صرفه جویی انرژی در اصلاح بازار انرژی— گزینه های پیشنهادی تعرفه ها
|کد مقاله||سال انتشار||تعداد صفحات مقاله انگلیسی||ترجمه فارسی|
|26421||2013||9 صفحه PDF||سفارش دهید|
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Publisher : Elsevier - Science Direct (الزویر - ساینس دایرکت)
Journal : Energy Policy, Volume 52, January 2013, Pages 190–198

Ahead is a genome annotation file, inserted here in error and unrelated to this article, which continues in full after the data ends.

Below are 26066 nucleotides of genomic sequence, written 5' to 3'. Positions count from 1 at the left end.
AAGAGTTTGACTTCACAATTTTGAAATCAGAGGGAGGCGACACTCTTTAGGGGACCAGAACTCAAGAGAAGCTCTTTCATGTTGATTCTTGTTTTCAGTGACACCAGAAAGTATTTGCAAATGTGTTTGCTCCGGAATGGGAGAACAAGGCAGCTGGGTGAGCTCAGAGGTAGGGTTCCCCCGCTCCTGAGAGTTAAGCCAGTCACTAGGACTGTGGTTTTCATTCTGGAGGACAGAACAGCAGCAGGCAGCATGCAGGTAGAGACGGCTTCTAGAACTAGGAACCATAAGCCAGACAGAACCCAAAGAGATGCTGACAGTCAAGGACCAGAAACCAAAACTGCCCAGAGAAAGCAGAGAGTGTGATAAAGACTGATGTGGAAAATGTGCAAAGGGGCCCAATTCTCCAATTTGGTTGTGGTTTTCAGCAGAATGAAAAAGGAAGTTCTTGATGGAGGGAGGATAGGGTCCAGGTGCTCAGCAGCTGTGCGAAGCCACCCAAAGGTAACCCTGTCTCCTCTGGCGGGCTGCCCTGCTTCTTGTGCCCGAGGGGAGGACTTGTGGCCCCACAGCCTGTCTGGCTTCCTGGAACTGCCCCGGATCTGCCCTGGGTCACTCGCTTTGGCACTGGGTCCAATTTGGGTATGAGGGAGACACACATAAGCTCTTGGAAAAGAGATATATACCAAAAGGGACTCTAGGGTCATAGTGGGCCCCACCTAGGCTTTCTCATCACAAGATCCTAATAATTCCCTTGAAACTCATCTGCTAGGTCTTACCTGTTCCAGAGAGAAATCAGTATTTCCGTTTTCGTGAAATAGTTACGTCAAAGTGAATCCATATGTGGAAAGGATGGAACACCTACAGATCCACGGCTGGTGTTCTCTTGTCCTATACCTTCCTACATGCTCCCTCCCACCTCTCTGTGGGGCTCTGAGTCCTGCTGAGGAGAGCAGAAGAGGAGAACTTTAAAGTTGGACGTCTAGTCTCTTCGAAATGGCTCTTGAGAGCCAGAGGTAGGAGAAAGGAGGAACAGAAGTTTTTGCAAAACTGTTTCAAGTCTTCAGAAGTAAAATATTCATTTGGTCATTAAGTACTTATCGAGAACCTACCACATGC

The use of feed-in tariffs (FITs) is now widespread for renewable energy and under discussion for other low carbon electricity generation, but not for energy efficiency. There is a small literature on FITs for electricity demand reduction, but not energy efficiency more generally. This paper considers the general application of FITs on the demand side and sets out the economic arguments in the context of changing energy markets. It then discusses the implications of some practical issues, including the definitional problems arising from the difference between energy efficiency and demand reduction. Using experience from historical energy efficiency programmes, it considers the public benefits, payment methods and policy scope that need to be considered and how these might affect policy design. It makes some provisional estimates of economically justified payments in the context of the proposed UK energy market reform. It concludes that FITs for energy saving might be a powerful tool for incentivising energy efficiency.